There are many pseudonyms being tossed around for the WSL Ranch. Some of the pros call it ‘The Pond’, while others have referred to it as The ‘ Wave Paddock’, given its agricultural origins and shape. This morning as I grabbed a coffee, a surfer mate, fresh from an early in grizzly onshore conditions, said, “I thought you’d be at home watching the fish tank.” I had been and didn’t mind admitting I was heading back to watch more artificially-groomed perfection because the biggest fish were about to jump. Below are a few thoughts on the back end of day two at the Tank.          

Kolohe is a Clear Contender

If insta clips are anything to go by, Kolohe has probably done more hot laps at the Ranch than most surfers on tour. His experience was apparent from the moment he made his first, flee-footed, backside bottom turn. Kolohe was all rhythm and precision; a wave dancer who’d had time to practise and visualise the choreography of his routine. He obviously understood the nuances of the different sections­ – the subtle shifts in speed and power, and where to take risks.

The backside reverse midway through his left was an exclamation point; a seamless disco-spin executed with maximum speed and flow. On his frontside scoring wave Kolohe doubled up on the reverse to cap a commanding performance and establish himself as a clear contender. 

The Dummy Spit we all Felt

Kelly Slater probably didn’t have Willian Cardoso in mind when he dreamed up the wave pool. It was like watching a panda bear cram into a rabbit hole as big Bill struggled to fit his frame into the tube. Failing to complete any of his rides, Will made the pool look like a very lonely place and embodied the frustration one must feel when falling on a perfect wave with hundreds on the sidelines, thousands on the net and your career on the line. After his last ride Will bashed his board and then got dobbed in by Barton Lynch for throwing more punches at the ski mat. Given the sporting arena setting you half expected an umpire to come over the loud speaker and announce a board abuse fine. However, given the context you couldn’t blame Will, and his response summed up how many of us might feel if we blew a wave at the pool.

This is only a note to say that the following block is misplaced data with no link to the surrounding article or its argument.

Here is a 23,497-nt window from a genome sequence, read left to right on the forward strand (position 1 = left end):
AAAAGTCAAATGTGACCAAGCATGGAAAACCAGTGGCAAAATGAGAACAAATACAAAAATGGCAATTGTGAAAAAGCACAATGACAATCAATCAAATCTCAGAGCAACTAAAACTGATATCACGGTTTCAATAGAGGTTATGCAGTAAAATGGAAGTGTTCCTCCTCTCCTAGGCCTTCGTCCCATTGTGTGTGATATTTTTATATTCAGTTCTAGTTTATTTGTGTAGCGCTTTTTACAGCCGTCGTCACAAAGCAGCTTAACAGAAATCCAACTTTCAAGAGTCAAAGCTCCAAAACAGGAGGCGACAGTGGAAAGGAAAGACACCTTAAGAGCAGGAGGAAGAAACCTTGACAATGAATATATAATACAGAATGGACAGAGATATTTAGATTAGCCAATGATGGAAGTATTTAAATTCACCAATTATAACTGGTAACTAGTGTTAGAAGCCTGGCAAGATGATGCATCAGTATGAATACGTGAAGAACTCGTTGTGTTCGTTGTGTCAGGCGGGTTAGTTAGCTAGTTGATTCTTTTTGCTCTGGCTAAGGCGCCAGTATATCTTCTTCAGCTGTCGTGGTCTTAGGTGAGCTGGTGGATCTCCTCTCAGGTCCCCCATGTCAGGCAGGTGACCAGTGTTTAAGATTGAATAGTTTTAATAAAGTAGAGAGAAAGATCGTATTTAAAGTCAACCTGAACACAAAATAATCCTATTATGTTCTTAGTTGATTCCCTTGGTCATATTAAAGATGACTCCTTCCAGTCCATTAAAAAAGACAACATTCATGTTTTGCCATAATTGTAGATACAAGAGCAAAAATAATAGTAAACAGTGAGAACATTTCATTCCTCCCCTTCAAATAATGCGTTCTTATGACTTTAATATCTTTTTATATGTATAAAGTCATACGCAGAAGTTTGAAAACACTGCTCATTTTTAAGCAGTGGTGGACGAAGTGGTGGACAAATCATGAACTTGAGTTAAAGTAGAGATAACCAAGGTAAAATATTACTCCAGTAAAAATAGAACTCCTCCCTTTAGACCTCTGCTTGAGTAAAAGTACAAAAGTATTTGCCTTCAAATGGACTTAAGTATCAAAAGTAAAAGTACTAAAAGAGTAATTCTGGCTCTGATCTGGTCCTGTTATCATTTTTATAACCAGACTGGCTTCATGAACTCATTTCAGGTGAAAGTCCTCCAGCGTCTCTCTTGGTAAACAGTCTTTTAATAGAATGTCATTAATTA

The Green Machine Jordy Smith

Kelly Slater could be loosely credited for the revitalisation of Jordy Smith. Riding an electric green KS design Sci-Fi at Kelly’s wave pool, Jordy Smith rediscovered the art of flight and the boldness that defined his early career. On his opening left Jordy brashly dismissed the easy money on the end tube and laid down a Rodeo flip. The judges rewarded the risk. On his first right Jordy again eschewed the tube and went sky-walking on the end section, landing a heavy-footed alley-oop that had South African fans letting the Lekker Bru’s fly. Jordy was refreshingly frank in his post-heat interview, pointing out that he made good use of a format that allowed him to analyse a leaderboard and the scoring.“I looked at the scoreboard and to get above an eight you needed to do an air ...”  Owen would prove him wrong on his first wave.   

Tube contortionist Owen Wright 'spelunking' at The Ranch. Photo: WSL/ Cestari

The Wright Owen

Riding Wilko’s board model, Owen rediscovered a looseness and freedom we haven’t seen in his surfing for some time.The key to his 8.13 on the left was tail drift and fin release.

Owen wasn’t going huge, but every single turn had an element of risk and a point of difference, and when you put six or seven of those together it adds up. On the right, Owen, the tallest surfer on tour at 6’3”, looked like he’d been training with a troupe of contortionists in the lead up to the Surf Ranch Pro. As he compressed and rode ultra-deep he gave Pete and Joe a chance to use their favourite new term for the barrel – ‘spelunking’ as in cave exploring. ­

Slotted in third at the end of day two, Owen will need to find one more gear (a take-off gear) if his to defeat Medina in full flight.  

Julian to Lift, while Toledo may Stumble.